Is Apple Pay secure?
Fraud and cyber crime is a real threat and people are becoming more aware that they need to protect themselves against such attacks – particularly when it comes to sharing personal information digitally and online. Having said this, we use the contactless capability of our credit and debit cards without thinking too much about how the data will be stored. Apple Pay does not store card details on the app or even on the Apple servers and actually offers a more secure way of paying than contactless cards. A unique Device Account Number is generated and encrypted for each new card. This is then added to a certified chip within the device called the Secure Element, which stores all of the payment information safely. Even if the device is lost or stolen, Apple Pay can be remotely suspended or wiped using Find My iPhone.
What improvements are needed?
Perhaps the most obvious way to develop the payment service would be to increase the £20 limit so it can be used for larger payments. This then leads on to the need for greater attention on how secure the app is to encourage people to trust the technology and be reassured that their bank details are safe. If people don’t feel that their data is protected then they are unlikely to make big purchases with it anyway. It would also be extremely useful if developers looked into ways to make the device’s battery life last longer. It would be highly inconvenient if you go out with just your iPhone and no wallet and the battery runs out.
While the technology is still in its early stages, widespread adoption has some way to go. For starters, people need to feel comfortable when using the technology and this will only be achieved by proving that it is a secure method of payment. To actually change the payment habits of the everyday consumer, there needs to be a greater emphasis on how Apple Pay can enhance the purchasing process and it will take time for people to get to grips with how the technology works. There are a lot of people still trying to get their heads around contactless cards, let alone payment via their phone. Early adopters are likely to be those who are enthusiastic about new technology and perhaps the younger generation.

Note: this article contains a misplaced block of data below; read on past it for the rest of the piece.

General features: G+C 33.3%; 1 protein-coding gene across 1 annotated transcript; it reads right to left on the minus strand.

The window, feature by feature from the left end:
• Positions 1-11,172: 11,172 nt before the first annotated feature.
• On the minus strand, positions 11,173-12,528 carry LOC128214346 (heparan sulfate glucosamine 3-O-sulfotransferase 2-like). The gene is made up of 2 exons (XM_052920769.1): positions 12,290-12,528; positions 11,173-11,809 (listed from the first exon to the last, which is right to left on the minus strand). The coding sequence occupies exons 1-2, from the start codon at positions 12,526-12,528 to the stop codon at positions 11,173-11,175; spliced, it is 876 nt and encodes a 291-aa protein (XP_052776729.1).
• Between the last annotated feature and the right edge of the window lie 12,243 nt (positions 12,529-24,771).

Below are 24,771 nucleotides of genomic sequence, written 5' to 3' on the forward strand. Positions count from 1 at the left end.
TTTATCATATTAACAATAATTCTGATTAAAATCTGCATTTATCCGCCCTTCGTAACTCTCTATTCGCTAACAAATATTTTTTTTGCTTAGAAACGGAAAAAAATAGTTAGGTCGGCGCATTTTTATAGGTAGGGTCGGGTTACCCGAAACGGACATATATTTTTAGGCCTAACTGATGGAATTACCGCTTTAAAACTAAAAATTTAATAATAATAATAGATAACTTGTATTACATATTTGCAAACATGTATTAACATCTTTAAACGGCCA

And what about those people who don’t currently own the latest models of Apple’s products? Apple Pay is just limited to the iPhone 6 and 6S and the Apple Watch so those who have not yet upgraded to the newest versions won’t be able to use it. However, NFC payments open up the potential of changing the way we complete transactions, and with the Apple brand as the driving force behind Apple Pay, it will be interesting to see how people engage with the new technology. This is an exciting opportunity to really revolutionise the way consumers can make purchases, and retailers and businesses need to get on board at the earliest opportunity so that they can take advantage. By getting involved now, they can be ahead of their competitors and will be ready and prepared for when Apple Pay enters into the mainstream.